NGO as sympathy vendor or public advocate? A case study of NGOs’ participation in internet fundraising campaigns in China

Shixin HUANG*

*Corresponding author for this work

Research output: Journal PublicationsJournal Article (refereed)peer-review

1 Citation (Scopus)

Abstract

Limited attention has been paid to market actors’ interventions and their consequences in regard to shaping NGOs’ behaviors in China. Drawing on a case study of a national disability organization’s participation in China’s largest internet fundraising campaign—the Tencent Charity Day—this paper examines how market actors constitute the institutional contexts that shape and restructure NGOs’ framing and practice. I argue that market actors transform the institutional environments of NGOs by transplanting social media platforms’ institutional logic concerning the attention economy to incubate NGOs’ charitable marketing practices. The consequences of this transformation are the re-coalitions of actors, as well as the rise of charitable framing and the market methods of charitable programming. Meanwhile, market interventions unintendedly open spaces for grassroots NGOs to pursue their social missions and re-envision rights and advocacy under transformed state–civil society relationships, even though this process is highly uneven and hierarchical.

Original languageEnglish
JournalVoluntas
DOIs
Publication statusE-pub ahead of print - 18 Feb 2022
Externally publishedYes

Bibliographical note

Funding Information:
Chinese NGOs have witnessed significant changes in their resource environment as the result of the civil society restructuring initiatives of the party-state, as well as the rise of private philanthropy. State–NGO relations have been significantly realigned under the Xi Jinping administration, which has restructured the NGO sector by penalizing NGOs’ contentious participation and incorporating unregistered NGOs through the opening of institutional channels of participation. Central to these initiatives is the Law on Administration of Activities of Overseas Non-governmental Organizations in the Mainland of China (Foreign NGO Law) that came into force in 2017. The law not only stipulates that foreign NGOs must seek double registrations from the Public Security department and supervisory organizations, but also forbids domestic NGOs from receiving funding from unregistered foreign NGOs. Under this “new normal” (“新常态”), grassroots NGOs must make strategic changes by cutting off funding from abroad and curtailing their contentious participation to seek legitimacy domestically.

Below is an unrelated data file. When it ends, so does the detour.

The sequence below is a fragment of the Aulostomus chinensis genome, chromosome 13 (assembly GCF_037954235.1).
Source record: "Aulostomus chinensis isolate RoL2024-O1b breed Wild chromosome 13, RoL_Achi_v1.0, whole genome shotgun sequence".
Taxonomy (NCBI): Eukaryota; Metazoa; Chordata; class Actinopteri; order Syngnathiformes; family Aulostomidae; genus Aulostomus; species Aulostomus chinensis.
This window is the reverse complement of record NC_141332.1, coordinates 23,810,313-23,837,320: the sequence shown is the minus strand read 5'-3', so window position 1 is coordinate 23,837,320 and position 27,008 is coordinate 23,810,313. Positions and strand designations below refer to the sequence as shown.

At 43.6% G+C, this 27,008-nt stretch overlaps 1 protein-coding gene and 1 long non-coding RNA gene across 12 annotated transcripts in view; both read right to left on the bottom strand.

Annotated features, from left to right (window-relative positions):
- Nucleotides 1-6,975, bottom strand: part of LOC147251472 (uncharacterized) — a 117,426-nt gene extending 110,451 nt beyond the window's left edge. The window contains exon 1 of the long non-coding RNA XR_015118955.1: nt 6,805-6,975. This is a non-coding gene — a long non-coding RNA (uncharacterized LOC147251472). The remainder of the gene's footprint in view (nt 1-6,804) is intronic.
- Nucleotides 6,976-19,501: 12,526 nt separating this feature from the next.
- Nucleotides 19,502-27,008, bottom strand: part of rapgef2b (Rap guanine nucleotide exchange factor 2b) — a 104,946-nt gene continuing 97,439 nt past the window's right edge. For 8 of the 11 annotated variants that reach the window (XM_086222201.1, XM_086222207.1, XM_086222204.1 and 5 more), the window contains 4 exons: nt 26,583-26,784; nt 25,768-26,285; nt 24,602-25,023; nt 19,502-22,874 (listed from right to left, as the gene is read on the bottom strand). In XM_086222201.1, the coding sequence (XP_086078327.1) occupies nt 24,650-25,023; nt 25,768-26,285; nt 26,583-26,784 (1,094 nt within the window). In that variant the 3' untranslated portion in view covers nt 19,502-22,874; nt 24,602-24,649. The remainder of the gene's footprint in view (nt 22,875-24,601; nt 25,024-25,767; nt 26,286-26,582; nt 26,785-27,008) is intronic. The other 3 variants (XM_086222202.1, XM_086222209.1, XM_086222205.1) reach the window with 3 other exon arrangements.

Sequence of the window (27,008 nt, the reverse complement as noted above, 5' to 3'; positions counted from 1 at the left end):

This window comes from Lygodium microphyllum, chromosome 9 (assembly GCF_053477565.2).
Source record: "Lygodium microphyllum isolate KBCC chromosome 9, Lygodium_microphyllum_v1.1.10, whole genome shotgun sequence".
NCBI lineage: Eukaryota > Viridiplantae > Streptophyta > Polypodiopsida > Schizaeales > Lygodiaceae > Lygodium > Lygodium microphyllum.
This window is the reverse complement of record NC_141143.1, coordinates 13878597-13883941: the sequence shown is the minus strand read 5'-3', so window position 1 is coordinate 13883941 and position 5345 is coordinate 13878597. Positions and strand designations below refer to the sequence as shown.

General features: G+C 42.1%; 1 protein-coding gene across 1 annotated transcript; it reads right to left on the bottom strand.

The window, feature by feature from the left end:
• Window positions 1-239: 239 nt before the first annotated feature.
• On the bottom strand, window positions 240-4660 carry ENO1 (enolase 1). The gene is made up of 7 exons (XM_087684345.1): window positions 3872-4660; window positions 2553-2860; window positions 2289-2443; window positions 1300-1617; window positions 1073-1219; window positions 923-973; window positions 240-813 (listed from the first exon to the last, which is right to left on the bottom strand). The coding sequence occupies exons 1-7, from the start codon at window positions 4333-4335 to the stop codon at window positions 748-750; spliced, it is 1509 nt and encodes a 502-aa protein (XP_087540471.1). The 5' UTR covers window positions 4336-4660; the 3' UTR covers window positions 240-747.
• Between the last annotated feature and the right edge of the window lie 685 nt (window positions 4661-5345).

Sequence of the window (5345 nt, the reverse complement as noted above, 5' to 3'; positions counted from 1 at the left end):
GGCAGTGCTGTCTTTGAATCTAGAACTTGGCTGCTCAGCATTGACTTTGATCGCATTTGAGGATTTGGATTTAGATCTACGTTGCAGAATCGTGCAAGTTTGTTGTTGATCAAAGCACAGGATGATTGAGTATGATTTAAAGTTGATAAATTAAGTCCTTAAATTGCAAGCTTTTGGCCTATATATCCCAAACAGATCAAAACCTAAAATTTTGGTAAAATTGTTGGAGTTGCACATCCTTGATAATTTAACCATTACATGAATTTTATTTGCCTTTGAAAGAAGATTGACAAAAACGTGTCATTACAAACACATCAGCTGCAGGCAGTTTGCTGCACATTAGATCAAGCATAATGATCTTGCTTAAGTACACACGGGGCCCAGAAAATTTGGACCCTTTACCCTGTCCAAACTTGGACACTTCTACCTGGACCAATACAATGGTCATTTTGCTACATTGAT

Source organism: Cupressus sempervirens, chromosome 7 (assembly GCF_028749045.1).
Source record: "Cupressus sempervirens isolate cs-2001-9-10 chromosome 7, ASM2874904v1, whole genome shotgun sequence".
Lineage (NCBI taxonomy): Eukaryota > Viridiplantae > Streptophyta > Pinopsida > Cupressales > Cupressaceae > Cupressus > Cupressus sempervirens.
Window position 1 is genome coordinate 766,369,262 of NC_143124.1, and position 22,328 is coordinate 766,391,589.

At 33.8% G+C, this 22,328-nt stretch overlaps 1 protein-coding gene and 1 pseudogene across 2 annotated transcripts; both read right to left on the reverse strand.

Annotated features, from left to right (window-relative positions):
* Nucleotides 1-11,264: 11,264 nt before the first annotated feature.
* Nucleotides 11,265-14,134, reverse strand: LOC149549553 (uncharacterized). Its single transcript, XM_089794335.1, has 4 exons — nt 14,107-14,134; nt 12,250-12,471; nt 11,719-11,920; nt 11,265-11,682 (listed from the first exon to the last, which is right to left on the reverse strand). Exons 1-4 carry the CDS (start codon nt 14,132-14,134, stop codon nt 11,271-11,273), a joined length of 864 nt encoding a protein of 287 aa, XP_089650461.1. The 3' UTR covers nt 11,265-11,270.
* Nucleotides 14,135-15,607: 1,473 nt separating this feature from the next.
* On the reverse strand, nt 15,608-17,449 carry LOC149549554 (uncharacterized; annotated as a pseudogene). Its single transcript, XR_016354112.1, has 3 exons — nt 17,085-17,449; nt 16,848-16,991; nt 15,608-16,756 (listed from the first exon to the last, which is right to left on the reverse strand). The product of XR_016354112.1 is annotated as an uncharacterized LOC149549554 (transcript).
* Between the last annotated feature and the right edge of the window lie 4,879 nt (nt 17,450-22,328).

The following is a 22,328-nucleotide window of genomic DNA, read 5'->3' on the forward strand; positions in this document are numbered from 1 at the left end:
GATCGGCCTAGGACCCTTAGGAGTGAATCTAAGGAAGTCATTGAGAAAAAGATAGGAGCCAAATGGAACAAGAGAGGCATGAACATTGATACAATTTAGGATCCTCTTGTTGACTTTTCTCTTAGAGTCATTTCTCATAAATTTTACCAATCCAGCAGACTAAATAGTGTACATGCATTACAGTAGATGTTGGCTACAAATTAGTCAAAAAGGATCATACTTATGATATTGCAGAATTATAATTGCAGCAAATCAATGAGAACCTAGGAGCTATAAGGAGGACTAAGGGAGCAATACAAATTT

Publisher Copyright:
© 2022, International Society for Third-Sector Research.

Keywords

  • China NGO
  • Internet fundraising platform
  • Market interventions
  • New institutionalism

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